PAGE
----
Monday, June 13, 2011
ENTERPRISE ZONES FOR WALES?
Some people may have thought that they were watching an episode of “Ashes to Ashes” when George Osborne, in his first full budget, announced that twenty one new enterprise zones would be created across England.
In fact, that has been the knee-jerk reaction of many critics to the new scheme, namely that the enterprise zones created in the 1980s by the then Conservative Government simply did not fulfil expectations.
For example, they point to research that indicates that as much as 80 per cent of jobs created in areas such as The Docklands in London were displaced from other places and that each job cost £23,000 to create.
However, there is one major difference between the old model from thirty years ago and the one proposed by the current Government, namely that the new enterprise zones will be focused on areas of high growth potential, not those that are in industrially declining areas. In addition, the enterprise zones will focus on creating new jobs through key policy interventions including a business rate discount worth up to £275,000 per eligible business over a five year period, simplified planning rules and the roll out of super-fast broadband. The government also announced that companies in some zones would also be given direct financial support through a regional growth fund.
To date, a number of enterprise zones have been created in England, with more to be announced over the next few weeks. Whilst the policy only applies across the border, Wales has received an additional £10 million, under the so-called Barnett consequential, to plan for a similar intervention here. However, there has been no announcement from Cardiff Bay as to whether this policy will be replicated or not.
In isolation, that would not be an issue, but it would seem that a number of areas bordering Wales are lobbying for very hard for enterprise zone status, including Cheshire and Warrington, Gloucestershire, Heart of the South West, Lancashire, Stoke and Staffordshire, the Marches (Shropshire and Herefordshire), and Worcester.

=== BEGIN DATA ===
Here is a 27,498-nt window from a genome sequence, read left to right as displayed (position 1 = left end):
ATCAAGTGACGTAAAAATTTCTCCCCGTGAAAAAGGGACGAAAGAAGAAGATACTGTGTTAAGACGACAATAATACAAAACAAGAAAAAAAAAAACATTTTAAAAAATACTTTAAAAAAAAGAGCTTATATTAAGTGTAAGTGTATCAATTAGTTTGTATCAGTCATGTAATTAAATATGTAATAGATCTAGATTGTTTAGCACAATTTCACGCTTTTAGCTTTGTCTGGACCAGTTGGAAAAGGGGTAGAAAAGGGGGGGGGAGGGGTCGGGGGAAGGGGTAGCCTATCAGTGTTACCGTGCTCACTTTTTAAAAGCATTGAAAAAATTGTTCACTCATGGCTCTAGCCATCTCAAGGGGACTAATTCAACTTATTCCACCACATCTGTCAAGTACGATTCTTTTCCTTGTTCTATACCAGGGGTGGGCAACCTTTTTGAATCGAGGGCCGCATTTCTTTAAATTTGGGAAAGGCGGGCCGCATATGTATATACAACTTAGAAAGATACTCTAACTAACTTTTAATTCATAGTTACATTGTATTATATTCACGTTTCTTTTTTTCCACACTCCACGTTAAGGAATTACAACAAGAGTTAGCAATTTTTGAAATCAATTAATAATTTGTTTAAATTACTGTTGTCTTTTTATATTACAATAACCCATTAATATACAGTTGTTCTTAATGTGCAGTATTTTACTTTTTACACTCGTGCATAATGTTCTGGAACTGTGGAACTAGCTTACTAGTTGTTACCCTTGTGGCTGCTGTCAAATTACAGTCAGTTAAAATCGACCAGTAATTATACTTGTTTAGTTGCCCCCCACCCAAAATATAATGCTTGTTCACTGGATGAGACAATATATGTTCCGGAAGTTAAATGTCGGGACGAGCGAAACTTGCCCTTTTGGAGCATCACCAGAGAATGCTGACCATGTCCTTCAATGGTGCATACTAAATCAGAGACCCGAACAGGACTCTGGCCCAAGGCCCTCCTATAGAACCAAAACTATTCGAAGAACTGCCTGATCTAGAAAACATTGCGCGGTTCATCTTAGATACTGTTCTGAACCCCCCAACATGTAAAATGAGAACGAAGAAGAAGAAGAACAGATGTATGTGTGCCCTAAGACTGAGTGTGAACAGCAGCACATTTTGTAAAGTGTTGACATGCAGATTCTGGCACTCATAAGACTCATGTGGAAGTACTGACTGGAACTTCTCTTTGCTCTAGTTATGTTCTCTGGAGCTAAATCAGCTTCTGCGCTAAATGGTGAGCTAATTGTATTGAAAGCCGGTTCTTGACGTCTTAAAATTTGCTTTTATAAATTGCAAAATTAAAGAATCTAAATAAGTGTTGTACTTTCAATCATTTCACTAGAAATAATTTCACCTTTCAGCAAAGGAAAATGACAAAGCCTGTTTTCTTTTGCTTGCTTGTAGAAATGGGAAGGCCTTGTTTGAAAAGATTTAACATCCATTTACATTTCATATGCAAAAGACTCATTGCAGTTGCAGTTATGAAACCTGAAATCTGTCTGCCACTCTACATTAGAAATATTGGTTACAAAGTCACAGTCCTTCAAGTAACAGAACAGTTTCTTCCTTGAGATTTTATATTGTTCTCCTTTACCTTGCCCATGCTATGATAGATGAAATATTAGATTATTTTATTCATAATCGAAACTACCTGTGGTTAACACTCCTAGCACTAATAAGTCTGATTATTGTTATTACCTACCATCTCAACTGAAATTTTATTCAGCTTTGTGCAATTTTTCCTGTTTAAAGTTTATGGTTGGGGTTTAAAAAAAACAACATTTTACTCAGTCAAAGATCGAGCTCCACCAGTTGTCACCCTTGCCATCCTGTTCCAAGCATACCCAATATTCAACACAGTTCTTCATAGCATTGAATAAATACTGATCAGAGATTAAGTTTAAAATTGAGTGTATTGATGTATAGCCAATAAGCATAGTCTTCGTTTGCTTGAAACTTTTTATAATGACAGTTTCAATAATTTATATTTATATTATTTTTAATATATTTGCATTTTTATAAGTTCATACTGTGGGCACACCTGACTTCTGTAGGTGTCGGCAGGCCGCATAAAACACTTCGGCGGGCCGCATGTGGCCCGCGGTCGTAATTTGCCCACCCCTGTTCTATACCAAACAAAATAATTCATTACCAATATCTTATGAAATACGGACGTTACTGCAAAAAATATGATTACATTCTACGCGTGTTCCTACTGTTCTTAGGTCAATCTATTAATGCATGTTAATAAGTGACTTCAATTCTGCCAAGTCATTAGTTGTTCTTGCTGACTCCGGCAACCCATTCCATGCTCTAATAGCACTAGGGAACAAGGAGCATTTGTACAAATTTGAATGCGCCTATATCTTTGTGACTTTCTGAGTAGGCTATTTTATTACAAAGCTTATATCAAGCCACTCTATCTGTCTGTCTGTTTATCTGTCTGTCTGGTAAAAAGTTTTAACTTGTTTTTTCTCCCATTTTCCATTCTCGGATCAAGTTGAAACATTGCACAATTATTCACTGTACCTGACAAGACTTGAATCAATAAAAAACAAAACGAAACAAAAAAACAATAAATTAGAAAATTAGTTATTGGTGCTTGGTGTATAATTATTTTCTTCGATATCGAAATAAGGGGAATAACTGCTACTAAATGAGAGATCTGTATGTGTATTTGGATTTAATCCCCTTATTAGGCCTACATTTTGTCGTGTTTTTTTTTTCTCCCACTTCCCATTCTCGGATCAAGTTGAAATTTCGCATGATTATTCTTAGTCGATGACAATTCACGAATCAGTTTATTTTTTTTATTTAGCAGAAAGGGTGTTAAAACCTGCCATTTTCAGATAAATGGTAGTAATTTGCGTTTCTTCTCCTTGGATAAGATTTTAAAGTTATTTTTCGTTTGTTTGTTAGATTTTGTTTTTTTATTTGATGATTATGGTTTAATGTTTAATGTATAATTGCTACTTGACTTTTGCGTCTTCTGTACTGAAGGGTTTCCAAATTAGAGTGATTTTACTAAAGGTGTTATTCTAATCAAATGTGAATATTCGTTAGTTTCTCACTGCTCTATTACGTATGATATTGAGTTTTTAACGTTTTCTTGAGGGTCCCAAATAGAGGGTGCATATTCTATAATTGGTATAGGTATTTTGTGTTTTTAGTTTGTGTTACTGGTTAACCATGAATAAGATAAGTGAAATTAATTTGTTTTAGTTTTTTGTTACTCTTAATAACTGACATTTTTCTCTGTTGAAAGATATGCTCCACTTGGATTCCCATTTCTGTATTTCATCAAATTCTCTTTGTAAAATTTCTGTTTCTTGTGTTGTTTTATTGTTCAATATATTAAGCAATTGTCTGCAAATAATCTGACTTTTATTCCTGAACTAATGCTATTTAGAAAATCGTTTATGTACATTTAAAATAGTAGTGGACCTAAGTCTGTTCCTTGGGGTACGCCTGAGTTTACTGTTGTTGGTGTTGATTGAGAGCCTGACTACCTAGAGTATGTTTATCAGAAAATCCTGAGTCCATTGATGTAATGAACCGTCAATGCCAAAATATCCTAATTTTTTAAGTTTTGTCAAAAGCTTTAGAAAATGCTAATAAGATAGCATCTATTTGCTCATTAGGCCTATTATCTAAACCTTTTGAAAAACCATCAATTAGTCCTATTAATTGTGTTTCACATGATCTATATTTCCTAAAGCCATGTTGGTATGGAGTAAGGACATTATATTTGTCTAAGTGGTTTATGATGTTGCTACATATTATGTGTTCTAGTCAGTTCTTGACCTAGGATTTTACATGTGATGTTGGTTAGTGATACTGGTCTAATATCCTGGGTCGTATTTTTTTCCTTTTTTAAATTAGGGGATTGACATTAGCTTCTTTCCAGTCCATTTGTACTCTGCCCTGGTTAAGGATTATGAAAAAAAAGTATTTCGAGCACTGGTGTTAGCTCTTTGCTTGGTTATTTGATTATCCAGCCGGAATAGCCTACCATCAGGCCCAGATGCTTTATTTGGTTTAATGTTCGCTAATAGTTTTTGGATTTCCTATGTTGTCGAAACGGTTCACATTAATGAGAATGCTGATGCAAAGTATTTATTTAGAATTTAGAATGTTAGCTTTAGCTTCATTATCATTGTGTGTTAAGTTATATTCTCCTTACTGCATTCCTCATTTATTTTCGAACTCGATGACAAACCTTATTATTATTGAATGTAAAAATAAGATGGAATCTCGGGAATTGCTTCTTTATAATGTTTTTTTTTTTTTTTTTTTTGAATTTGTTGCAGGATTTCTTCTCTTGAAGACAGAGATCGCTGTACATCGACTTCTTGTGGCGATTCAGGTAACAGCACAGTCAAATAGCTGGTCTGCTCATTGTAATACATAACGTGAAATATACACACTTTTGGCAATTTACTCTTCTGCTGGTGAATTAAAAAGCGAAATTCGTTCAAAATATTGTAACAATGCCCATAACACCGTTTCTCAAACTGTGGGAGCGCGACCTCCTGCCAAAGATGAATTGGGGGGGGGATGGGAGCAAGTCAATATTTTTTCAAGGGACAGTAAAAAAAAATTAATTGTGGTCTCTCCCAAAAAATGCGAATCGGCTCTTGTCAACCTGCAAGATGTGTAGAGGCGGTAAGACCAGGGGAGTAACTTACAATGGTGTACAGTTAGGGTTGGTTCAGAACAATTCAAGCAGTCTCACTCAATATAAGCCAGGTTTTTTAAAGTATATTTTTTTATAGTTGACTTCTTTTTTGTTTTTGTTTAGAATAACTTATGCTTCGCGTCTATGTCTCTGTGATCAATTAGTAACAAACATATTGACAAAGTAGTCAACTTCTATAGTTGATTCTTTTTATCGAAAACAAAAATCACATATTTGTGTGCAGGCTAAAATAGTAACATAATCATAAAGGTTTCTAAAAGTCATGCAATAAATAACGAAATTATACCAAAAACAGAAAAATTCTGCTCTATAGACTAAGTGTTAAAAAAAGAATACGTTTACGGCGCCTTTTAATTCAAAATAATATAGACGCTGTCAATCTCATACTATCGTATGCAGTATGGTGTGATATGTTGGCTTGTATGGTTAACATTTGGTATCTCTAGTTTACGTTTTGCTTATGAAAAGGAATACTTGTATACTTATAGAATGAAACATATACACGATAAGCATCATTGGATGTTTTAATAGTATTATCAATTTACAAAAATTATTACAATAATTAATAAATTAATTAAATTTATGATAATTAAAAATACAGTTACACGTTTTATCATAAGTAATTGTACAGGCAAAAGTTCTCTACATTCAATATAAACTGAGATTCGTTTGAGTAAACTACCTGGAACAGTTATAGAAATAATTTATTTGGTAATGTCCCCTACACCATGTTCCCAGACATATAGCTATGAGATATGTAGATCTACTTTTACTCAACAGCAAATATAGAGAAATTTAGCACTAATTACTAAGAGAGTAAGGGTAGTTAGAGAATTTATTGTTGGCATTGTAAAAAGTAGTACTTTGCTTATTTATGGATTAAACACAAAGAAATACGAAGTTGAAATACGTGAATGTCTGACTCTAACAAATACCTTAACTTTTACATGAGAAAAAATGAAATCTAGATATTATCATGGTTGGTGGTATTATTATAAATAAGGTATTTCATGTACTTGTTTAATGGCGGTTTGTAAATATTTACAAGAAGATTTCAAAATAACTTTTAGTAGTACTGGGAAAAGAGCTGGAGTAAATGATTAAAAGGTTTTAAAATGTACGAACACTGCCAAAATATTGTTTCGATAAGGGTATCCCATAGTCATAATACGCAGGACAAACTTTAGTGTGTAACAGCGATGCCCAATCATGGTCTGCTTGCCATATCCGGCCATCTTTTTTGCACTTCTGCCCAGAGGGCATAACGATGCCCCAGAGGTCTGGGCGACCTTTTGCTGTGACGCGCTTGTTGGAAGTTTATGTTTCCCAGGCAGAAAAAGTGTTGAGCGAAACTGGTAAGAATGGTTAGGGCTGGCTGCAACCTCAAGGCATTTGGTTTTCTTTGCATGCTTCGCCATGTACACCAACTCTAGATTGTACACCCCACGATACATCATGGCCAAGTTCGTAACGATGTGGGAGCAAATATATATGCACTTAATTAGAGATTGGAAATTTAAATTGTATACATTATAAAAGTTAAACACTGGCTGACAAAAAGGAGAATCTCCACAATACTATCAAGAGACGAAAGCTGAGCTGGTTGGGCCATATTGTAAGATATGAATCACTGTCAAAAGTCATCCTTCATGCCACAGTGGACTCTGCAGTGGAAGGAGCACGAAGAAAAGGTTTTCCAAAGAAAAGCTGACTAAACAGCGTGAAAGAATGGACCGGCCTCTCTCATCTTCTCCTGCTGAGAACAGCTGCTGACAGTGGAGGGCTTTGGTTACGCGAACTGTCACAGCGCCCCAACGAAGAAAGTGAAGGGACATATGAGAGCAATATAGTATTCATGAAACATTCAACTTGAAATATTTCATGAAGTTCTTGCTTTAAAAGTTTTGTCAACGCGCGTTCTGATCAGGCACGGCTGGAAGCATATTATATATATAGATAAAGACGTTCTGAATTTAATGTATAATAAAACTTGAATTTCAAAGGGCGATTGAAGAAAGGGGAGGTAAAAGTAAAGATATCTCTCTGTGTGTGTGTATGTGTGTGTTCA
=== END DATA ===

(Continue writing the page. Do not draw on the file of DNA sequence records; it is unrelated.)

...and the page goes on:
If any of these areas are successful in their bids, then there is a real danger that any businesses looking to invest in Wales may consider these areas instead, especially as grant incentives for industry were abolished by the last Labour-Plaid Government.
In fact, the threat to the attraction of investment to Wales is best exemplified by the decision, last week, to award enterprise zone status to a 70 hectare site near Bristol Meads Railway station, a move which the city council have said will create 4000 new jobs. This has already set alarm bells ringing in Cardiff, with business and civic leaders worried that businesses may consider relocating away from the capital city over the next few years.
Whilst there is, in reality, nothing stopping the Welsh Government from pushing ahead with enterprise zones in Wales, cynics will argue that politics will get in the way of what is a perfectly rational economic development policy. But if Wales, under a government of a different colour, is reluctant to follow England in this respect, then perhaps the way forward is to create something different, something which adds a Welsh devolved flavour a Whitehall policy.
Let’s consider one way forward. As the new Minister for Business has said that she will continue to follow the sectoral approach developed by her predecessor, then why not initially consider six enterprise and innovation zones for Wales based on these sectors?
For example, Swansea could be made the life sciences enterprise zone for Wales whilst Cardiff could lay claim to either the creative industries or financial services. In the North, Flintshire or Wrexham would both have a strong case for the advanced manufacturing and materials enterprise zone whilst the whole island of Anglesey, the poorest county in the whole of the UK, could become the energy enterprise zone for Wales. Over time, special tourism enterprise zones could be added to these six areas which focus on developing the potential of this vital industry.
Whatever the solution, it is clear that the Welsh Government cannot allow English regions to make the most of the funding now available from the UK Government to surround our nation with enterprise zones that will, over time, attract industries away from this economy. Over the next five years, we have an opportunity for devolution to show that we can take the best ideas from all over the World, including England, and make them better through Welsh policy innovation.
Rather than burying its head in the sand, developing enterprise zones that work specifically for the Welsh economy would be a great start for this new government to start delivering for the economy.